Canadian speed skaters end great World Cup season with no medals on last day

Something very unusual happed in the season finale on the long track speed skating World Cup circuit on Sunday.

Canada didn’t win a medal.

However that won’t dampen what was overall another terrific showing by the Canadians this season. It included two World Cup distance crowns and numerous medal performances.

On Sunday, two-time Olympic champion Catriona Le May Doan of Saskatoon in what may have been her final World Cup race, took sixth spot in the 1,000-metres clocking 1:18.52. In the same race, one of Canada’s future stars Winnipeg teenager Shannon Rempel, the world junior champion last month, posted her best ever World Cup showing placing eighth in 1:18.70.

Marianne Timmer of the Netherlands, a star from the 1998 Olympics, took the gold in 1:17.08 with Chris Witty of the U.S., second in 1:17.52 and Angelika Kotyuga of Belarus third in 1:17.79.

If this is Le May Doan’s last season she’s definitely left her mark in World Cup speed skating history. She is fourth all time in total World Cup wins for the women with 34 and second in 500-metre wins at 27. She’s a three-time 500-metre World Cup champion and took the 1,000 title once.

Kim Weger of Regina was 17th in Sunday’s 1,000 and Brittany Schussler of Winnipeg, another promising junior-aged skater, won the B group final.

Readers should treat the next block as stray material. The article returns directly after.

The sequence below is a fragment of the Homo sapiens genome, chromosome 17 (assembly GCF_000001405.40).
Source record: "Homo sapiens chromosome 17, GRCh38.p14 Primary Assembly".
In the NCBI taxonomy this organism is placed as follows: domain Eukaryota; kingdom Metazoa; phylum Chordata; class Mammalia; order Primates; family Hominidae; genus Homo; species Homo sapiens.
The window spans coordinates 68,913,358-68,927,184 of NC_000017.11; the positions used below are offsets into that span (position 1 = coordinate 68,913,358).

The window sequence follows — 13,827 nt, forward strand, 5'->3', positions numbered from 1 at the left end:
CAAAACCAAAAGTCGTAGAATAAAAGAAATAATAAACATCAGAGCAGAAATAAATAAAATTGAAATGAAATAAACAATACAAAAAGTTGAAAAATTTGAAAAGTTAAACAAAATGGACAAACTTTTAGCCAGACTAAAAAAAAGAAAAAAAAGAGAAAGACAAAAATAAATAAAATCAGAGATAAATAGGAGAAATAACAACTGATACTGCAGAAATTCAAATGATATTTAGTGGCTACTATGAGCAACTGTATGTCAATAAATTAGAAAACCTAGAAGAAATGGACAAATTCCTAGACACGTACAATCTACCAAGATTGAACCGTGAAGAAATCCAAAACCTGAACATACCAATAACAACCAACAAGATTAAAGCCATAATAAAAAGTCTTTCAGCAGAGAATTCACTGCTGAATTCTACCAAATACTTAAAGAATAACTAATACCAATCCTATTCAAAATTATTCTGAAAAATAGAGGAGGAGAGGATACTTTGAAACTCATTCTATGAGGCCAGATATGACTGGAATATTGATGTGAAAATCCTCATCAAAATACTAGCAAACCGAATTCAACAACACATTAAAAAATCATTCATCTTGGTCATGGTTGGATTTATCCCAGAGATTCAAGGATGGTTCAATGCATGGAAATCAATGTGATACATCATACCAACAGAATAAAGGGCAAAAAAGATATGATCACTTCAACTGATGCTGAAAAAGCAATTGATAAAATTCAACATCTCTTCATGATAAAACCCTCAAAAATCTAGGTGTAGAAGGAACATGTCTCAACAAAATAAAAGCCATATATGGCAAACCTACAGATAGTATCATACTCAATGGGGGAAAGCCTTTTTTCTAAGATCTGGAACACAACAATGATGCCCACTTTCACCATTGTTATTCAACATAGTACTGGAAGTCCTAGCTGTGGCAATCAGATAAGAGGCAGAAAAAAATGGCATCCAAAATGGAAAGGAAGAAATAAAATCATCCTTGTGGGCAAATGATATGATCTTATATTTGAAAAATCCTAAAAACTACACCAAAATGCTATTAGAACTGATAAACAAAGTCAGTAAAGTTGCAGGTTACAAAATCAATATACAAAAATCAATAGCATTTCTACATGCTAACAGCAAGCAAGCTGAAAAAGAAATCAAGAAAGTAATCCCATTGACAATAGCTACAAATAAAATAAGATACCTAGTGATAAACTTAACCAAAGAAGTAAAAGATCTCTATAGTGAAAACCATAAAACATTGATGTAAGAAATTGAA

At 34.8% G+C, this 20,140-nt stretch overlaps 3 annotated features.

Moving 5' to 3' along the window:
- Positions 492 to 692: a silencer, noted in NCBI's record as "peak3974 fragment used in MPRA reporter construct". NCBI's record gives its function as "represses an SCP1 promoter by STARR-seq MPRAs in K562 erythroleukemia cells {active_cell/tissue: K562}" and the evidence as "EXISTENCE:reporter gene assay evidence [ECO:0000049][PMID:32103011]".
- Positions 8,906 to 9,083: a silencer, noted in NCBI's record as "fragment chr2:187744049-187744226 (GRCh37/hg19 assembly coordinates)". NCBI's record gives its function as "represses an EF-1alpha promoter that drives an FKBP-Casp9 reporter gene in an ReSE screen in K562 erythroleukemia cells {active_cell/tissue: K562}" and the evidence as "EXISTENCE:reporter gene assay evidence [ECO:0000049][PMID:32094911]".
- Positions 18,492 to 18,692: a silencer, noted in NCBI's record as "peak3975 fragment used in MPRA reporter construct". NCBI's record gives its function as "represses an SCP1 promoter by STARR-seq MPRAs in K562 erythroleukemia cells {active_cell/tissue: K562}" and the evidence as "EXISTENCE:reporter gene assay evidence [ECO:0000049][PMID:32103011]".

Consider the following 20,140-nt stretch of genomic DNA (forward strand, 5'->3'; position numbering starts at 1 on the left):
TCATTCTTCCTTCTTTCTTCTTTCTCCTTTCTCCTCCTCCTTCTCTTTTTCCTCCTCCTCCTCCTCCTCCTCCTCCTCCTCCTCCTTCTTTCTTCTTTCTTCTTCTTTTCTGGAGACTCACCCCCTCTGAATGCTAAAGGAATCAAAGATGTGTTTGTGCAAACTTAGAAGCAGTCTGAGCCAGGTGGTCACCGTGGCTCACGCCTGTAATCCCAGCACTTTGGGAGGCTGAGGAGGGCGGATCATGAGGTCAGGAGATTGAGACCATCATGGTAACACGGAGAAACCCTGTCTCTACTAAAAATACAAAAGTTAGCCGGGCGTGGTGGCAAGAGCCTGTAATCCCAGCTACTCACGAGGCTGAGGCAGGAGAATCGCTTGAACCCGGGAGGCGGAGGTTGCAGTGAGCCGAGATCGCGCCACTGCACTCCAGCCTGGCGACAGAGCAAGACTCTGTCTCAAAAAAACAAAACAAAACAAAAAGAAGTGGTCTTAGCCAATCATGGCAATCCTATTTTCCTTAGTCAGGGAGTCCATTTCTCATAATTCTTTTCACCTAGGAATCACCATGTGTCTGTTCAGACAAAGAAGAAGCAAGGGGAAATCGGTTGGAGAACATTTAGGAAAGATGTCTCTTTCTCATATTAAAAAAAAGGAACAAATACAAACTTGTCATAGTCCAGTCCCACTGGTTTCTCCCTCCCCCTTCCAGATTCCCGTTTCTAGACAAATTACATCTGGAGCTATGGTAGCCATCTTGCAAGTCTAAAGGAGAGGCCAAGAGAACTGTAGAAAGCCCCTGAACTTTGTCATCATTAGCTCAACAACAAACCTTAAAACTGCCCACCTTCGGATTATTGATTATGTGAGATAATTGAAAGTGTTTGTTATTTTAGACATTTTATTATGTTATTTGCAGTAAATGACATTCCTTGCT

In the men’s 1,000, Erben Wennemars of the Netherlands earned his fourth gold medal this weekend clocking 1:09.38. He wins the 1,000-metre title. Gerard Van Velde was second in 1:09.94 and Joey Cheek of the U.S., third in 1:10.15. Jason Parker of Yorkton, Sask., was 18th.

Jeremy Wotherspoon of Red Deer, Alta., who injured his back on Friday, did not race and ends the season fourth in the World Cup 1,000 standings. Wotherspoon took the 500 title for the fifth time in six years on Friday. He was the five-time defending 1,000 metre champion.

It was also a great World Cup year for Winnipeggers Cindy Klassen and Clara Hughes.

Klassen, an Olympic bronze medallist in the 3,000 last season, took the 1,500 crown posting four victories- including Friday’s race- in six races and was third in the combined 3,000/5,000 standings with four medals in six races.

Hughes, a Olympic medallist in both speed skating and cycling, showed her incredible athletic ability placing second in the 3,000/5,000 standings this season earning her first career World Cup win and a silver.

The long track speed skating season is not over yet. The world single distance championships, considered the most important event of the year, runs next Friday to Sunday in Berlin.